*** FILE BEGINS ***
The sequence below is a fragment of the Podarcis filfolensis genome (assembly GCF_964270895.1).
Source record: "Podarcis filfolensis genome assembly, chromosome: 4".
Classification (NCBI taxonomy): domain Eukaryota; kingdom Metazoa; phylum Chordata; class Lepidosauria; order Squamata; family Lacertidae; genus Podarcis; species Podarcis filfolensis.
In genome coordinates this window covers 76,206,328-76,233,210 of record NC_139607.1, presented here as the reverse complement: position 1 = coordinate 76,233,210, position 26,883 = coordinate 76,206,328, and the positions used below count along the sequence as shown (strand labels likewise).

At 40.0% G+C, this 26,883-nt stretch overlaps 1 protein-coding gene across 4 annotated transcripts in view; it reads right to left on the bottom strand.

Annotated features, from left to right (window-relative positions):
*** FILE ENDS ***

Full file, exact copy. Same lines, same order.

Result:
The sequence below is a fragment of the Podarcis filfolensis genome (assembly GCF_964270895.1).
Source record: "Podarcis filfolensis genome assembly, chromosome: 4".
Classification (NCBI taxonomy): domain Eukaryota; kingdom Metazoa; phylum Chordata; class Lepidosauria; order Squamata; family Lacertidae; genus Podarcis; species Podarcis filfolensis.
In genome coordinates this window covers 76,206,328-76,233,210 of record NC_139607.1, presented here as the reverse complement: position 1 = coordinate 76,233,210, position 26,883 = coordinate 76,206,328, and the positions used below count along the sequence as shown (strand labels likewise).

At 40.0% G+C, this 26,883-nt stretch overlaps 1 protein-coding gene across 4 annotated transcripts in view; it reads right to left on the bottom strand.

Annotated features, from left to right (window-relative positions):